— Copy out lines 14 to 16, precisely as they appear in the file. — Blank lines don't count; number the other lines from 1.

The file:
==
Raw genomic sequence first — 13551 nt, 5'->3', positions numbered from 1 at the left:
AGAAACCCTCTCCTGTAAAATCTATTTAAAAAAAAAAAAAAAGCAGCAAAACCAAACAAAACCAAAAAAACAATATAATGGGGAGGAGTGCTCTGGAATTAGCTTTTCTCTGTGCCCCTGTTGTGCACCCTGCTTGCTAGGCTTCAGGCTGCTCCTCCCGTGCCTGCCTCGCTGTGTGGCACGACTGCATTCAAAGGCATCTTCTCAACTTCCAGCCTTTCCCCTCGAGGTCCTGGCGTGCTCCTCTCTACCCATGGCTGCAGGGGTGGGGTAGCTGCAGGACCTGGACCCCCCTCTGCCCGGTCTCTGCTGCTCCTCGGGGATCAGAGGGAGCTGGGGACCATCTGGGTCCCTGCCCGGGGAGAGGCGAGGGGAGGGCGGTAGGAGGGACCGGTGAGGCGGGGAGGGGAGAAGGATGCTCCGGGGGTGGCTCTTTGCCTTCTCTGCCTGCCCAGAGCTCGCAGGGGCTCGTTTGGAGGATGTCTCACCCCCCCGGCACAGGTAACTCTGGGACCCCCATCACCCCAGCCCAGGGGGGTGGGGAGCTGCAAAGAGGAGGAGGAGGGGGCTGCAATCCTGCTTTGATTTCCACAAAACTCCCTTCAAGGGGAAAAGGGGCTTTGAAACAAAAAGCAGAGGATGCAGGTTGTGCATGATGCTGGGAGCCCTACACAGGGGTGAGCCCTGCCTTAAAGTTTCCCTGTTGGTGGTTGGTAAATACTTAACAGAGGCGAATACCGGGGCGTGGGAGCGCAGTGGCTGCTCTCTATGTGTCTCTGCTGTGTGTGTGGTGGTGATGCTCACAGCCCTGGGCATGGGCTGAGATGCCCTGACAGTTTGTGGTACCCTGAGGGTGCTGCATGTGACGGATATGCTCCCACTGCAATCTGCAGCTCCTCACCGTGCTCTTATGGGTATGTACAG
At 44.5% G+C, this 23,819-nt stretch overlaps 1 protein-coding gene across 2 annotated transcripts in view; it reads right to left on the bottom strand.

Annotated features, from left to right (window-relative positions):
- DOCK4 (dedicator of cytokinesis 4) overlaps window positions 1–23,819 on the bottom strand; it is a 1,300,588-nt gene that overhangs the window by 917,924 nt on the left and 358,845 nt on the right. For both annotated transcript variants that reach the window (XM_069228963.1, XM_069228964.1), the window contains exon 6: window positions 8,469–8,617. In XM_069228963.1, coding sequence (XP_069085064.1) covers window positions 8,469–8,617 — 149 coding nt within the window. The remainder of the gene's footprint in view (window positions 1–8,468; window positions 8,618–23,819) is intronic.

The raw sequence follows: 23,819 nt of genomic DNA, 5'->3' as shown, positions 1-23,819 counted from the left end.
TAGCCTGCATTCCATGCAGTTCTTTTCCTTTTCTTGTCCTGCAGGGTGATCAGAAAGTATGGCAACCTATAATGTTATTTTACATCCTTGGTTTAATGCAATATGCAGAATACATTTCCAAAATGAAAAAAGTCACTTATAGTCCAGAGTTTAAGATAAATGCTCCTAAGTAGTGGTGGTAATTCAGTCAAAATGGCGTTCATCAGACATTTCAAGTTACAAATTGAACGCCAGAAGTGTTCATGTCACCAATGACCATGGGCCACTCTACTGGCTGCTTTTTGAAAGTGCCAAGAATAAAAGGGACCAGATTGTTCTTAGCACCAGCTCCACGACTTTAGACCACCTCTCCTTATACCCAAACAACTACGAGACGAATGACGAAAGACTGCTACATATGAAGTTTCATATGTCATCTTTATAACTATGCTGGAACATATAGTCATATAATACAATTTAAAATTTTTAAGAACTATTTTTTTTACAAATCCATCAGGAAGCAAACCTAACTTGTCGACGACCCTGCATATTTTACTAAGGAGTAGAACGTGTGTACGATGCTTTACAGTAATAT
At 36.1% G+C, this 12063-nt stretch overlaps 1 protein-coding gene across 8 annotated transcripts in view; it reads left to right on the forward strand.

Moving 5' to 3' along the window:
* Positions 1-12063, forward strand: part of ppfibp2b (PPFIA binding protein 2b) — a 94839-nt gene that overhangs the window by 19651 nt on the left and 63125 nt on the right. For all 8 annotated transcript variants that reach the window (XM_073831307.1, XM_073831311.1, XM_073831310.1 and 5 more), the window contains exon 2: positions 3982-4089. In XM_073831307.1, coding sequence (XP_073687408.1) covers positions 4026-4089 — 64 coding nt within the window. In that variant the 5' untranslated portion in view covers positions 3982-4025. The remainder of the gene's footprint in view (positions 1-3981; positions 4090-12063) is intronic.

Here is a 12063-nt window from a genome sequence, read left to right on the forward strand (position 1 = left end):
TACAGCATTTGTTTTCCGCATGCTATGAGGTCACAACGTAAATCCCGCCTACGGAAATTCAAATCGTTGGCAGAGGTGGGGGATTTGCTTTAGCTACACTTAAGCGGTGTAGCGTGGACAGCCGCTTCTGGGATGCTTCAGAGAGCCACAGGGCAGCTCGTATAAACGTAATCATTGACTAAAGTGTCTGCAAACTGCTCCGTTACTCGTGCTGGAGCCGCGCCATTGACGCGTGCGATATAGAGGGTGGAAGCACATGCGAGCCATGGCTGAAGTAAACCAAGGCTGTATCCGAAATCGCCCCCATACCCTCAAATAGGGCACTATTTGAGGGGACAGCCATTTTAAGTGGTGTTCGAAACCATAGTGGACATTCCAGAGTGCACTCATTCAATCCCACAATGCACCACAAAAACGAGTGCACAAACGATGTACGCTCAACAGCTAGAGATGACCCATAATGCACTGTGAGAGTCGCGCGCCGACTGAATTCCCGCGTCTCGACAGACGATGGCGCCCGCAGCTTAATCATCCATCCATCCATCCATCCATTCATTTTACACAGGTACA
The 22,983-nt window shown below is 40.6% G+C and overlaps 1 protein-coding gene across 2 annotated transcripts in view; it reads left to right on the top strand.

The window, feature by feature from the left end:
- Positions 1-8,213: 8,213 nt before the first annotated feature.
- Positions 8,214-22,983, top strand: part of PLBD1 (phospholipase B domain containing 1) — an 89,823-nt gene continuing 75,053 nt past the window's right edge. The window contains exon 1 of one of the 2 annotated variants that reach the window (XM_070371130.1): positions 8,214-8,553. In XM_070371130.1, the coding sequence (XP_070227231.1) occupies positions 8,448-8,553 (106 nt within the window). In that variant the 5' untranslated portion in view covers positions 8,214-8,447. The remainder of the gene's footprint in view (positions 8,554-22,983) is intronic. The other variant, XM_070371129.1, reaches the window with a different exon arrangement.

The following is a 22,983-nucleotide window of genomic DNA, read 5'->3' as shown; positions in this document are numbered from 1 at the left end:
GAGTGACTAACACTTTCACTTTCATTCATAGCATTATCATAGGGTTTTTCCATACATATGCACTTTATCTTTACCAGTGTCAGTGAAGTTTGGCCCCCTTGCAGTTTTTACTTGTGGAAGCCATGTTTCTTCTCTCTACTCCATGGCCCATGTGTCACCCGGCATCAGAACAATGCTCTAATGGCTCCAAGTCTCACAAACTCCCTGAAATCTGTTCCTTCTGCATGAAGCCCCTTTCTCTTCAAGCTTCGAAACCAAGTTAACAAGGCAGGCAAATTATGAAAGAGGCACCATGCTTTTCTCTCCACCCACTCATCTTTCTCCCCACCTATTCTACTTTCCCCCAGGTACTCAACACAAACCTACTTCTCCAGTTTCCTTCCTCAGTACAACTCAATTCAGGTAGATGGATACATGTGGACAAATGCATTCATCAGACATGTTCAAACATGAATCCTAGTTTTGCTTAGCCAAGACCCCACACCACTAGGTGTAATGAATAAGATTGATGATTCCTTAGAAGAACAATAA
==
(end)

The window, feature by feature from the left end:
- Positions 1-8,213: 8,213 nt before the first annotated feature.
- Positions 8,214-22,983, top strand: part of PLBD1 (phospholipase B domain containing 1) — an 89,823-nt gene continuing 75,053 nt past the window's right edge. The window contains exon 1 of one of the 2 annotated variants that reach the window (XM_070371130.1): positions 8,214-8,553. In XM_070371130.1, the coding sequence (XP_070227231.1) occupies positions 8,448-8,553 (106 nt within the window). In that variant the 5' untranslated portion in view covers positions 8,214-8,447. The remainder of the gene's footprint in view (positions 8,554-22,983) is intronic. The other variant, XM_070371129.1, reaches the window with a different exon arrangement.